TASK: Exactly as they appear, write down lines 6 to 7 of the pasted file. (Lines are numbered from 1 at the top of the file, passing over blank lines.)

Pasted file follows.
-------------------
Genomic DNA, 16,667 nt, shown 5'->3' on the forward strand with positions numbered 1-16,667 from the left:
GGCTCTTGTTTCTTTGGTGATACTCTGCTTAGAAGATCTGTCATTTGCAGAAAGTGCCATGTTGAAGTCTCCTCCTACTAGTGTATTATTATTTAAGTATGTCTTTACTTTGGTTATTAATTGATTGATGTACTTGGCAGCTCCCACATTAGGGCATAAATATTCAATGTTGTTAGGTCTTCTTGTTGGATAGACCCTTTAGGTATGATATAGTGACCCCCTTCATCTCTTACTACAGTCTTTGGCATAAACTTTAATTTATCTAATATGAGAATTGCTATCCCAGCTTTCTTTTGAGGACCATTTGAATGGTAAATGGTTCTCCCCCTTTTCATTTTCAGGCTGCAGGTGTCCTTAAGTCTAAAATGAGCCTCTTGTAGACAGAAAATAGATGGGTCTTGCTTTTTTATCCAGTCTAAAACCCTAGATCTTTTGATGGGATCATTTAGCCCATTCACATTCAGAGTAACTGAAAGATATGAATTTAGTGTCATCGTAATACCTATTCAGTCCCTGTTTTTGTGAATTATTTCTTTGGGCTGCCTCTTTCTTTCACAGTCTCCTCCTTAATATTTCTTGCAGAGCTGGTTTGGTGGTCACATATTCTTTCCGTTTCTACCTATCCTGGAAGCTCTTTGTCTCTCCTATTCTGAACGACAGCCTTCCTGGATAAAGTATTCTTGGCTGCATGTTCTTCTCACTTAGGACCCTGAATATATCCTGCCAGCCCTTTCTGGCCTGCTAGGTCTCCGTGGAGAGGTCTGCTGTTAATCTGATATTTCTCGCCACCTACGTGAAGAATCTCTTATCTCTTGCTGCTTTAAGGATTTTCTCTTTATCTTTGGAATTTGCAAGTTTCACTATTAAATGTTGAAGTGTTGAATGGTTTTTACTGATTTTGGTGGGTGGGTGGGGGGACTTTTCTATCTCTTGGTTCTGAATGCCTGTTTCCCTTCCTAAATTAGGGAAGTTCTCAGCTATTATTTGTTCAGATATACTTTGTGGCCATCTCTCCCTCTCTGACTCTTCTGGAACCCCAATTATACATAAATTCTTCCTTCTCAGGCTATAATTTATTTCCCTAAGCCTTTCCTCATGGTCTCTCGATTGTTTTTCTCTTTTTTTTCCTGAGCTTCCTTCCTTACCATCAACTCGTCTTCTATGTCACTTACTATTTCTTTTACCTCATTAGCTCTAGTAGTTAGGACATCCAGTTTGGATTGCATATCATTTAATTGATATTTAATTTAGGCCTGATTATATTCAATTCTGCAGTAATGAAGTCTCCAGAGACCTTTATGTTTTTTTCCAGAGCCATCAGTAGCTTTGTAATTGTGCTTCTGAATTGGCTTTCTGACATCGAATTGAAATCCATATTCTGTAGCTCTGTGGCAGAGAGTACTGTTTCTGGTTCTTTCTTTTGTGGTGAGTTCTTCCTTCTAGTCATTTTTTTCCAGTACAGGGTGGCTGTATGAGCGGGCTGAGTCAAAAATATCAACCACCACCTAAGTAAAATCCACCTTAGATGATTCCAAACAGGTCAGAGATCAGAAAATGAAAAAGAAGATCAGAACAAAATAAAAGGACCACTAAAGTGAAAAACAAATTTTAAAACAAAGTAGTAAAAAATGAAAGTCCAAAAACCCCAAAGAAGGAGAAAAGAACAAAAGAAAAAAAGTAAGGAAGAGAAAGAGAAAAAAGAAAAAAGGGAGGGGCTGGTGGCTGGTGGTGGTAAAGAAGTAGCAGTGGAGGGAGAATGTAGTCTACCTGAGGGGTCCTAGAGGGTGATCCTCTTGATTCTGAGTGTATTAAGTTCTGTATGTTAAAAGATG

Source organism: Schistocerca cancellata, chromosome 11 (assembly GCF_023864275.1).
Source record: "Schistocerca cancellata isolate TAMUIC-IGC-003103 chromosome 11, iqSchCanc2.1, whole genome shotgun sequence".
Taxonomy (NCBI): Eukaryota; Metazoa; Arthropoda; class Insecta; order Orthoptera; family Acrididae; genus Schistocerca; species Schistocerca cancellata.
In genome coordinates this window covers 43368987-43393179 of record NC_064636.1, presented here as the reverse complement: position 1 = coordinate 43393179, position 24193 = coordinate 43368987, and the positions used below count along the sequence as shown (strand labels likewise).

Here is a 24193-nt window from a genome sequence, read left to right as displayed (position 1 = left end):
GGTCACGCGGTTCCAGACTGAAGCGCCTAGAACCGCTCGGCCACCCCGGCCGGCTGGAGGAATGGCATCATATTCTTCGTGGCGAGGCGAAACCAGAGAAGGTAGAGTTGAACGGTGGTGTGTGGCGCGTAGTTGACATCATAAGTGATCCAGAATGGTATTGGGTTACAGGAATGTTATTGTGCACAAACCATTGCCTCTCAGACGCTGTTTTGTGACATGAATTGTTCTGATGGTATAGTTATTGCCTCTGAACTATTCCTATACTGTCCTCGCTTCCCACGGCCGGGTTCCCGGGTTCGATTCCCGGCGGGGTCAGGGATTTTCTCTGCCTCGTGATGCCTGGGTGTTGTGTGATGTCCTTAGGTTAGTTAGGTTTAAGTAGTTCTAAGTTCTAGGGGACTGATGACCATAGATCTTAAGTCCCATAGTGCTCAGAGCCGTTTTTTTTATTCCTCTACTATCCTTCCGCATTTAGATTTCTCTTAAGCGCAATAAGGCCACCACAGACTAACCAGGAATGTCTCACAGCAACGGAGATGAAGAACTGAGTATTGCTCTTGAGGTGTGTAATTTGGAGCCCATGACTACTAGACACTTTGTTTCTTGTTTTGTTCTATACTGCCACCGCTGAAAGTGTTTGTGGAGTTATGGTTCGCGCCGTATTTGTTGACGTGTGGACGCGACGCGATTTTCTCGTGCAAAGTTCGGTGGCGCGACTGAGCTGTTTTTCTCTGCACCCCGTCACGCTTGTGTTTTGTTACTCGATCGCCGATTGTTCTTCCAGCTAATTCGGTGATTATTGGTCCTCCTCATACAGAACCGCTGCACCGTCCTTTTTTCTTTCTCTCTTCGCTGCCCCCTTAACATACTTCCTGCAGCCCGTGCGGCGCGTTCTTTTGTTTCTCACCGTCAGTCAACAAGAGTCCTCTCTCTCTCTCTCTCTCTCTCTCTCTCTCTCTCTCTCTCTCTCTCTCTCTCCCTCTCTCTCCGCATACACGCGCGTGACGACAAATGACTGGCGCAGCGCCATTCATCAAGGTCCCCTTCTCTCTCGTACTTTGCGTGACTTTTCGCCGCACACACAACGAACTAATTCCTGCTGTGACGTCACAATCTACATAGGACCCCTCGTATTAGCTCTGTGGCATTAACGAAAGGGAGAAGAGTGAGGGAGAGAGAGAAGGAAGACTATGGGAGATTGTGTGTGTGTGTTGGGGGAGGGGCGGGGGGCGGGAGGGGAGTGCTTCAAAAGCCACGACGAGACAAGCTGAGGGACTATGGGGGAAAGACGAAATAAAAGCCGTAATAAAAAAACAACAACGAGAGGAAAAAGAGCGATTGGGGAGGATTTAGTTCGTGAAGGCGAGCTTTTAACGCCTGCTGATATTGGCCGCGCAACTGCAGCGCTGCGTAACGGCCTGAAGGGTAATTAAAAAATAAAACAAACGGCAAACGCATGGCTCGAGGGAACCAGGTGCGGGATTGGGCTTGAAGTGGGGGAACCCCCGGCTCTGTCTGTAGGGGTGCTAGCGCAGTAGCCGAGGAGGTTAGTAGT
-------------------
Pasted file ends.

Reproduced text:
In genome coordinates this window covers 43368987-43393179 of record NC_064636.1, presented here as the reverse complement: position 1 = coordinate 43393179, position 24193 = coordinate 43368987, and the positions used below count along the sequence as shown (strand labels likewise).

Here is a 24193-nt window from a genome sequence, read left to right as displayed (position 1 = left end):